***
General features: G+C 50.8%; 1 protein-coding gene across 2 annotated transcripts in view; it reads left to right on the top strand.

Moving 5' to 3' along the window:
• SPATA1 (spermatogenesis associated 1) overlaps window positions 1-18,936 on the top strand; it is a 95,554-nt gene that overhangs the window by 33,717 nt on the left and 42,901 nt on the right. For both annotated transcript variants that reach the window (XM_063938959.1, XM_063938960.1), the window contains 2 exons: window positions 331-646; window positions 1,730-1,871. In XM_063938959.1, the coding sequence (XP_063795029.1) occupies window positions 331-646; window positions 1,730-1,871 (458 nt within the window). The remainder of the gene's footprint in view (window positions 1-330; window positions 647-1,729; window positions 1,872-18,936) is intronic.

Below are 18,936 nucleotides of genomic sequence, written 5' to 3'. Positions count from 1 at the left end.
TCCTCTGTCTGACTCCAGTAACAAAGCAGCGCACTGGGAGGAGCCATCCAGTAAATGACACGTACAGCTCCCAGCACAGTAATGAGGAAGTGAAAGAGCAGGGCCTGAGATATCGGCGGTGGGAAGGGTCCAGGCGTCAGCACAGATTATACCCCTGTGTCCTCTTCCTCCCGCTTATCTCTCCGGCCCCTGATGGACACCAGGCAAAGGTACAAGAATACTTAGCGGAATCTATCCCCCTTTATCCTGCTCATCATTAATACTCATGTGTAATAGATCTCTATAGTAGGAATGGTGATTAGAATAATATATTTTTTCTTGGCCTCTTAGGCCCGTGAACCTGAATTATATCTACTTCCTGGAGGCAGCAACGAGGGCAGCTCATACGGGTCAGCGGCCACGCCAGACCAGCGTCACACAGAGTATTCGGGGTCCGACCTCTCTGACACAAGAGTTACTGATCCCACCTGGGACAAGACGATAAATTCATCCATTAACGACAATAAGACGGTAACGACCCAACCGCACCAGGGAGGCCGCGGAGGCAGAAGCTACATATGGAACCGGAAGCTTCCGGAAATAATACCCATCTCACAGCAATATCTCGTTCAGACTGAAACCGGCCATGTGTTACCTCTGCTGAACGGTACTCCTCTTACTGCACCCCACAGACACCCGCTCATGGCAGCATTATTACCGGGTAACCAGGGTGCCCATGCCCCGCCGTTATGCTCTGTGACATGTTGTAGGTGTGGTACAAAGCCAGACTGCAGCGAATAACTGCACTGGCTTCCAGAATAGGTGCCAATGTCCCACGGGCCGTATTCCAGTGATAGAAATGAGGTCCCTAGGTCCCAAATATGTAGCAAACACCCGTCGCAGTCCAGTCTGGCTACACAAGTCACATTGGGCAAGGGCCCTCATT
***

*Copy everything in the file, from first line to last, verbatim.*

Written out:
General features: G+C 50.8%; 1 protein-coding gene across 2 annotated transcripts in view; it reads left to right on the top strand.

Moving 5' to 3' along the window:
• SPATA1 (spermatogenesis associated 1) overlaps window positions 1-18,936 on the top strand; it is a 95,554-nt gene that overhangs the window by 33,717 nt on the left and 42,901 nt on the right. For both annotated transcript variants that reach the window (XM_063938959.1, XM_063938960.1), the window contains 2 exons: window positions 331-646; window positions 1,730-1,871. In XM_063938959.1, the coding sequence (XP_063795029.1) occupies window positions 331-646; window positions 1,730-1,871 (458 nt within the window). The remainder of the gene's footprint in view (window positions 1-330; window positions 647-1,729; window positions 1,872-18,936) is intronic.

Below are 18,936 nucleotides of genomic sequence, written 5' to 3'. Positions count from 1 at the left end.
TCCTCTGTCTGACTCCAGTAACAAAGCAGCGCACTGGGAGGAGCCATCCAGTAAATGACACGTACAGCTCCCAGCACAGTAATGAGGAAGTGAAAGAGCAGGGCCTGAGATATCGGCGGTGGGAAGGGTCCAGGCGTCAGCACAGATTATACCCCTGTGTCCTCTTCCTCCCGCTTATCTCTCCGGCCCCTGATGGACACCAGGCAAAGGTACAAGAATACTTAGCGGAATCTATCCCCCTTTATCCTGCTCATCATTAATACTCATGTGTAATAGATCTCTATAGTAGGAATGGTGATTAGAATAATATATTTTTTCTTGGCCTCTTAGGCCCGTGAACCTGAATTATATCTACTTCCTGGAGGCAGCAACGAGGGCAGCTCATACGGGTCAGCGGCCACGCCAGACCAGCGTCACACAGAGTATTCGGGGTCCGACCTCTCTGACACAAGAGTTACTGATCCCACCTGGGACAAGACGATAAATTCATCCATTAACGACAATAAGACGGTAACGACCCAACCGCACCAGGGAGGCCGCGGAGGCAGAAGCTACATATGGAACCGGAAGCTTCCGGAAATAATACCCATCTCACAGCAATATCTCGTTCAGACTGAAACCGGCCATGTGTTACCTCTGCTGAACGGTACTCCTCTTACTGCACCCCACAGACACCCGCTCATGGCAGCATTATTACCGGGTAACCAGGGTGCCCATGCCCCGCCGTTATGCTCTGTGACATGTTGTAGGTGTGGTACAAAGCCAGACTGCAGCGAATAACTGCACTGGCTTCCAGAATAGGTGCCAATGTCCCACGGGCCGTATTCCAGTGATAGAAATGAGGTCCCTAGGTCCCAAATATGTAGCAAACACCCGTCGCAGTCCAGTCTGGCTACACAAGTCACATTGGGCAAGGGCCCTCATT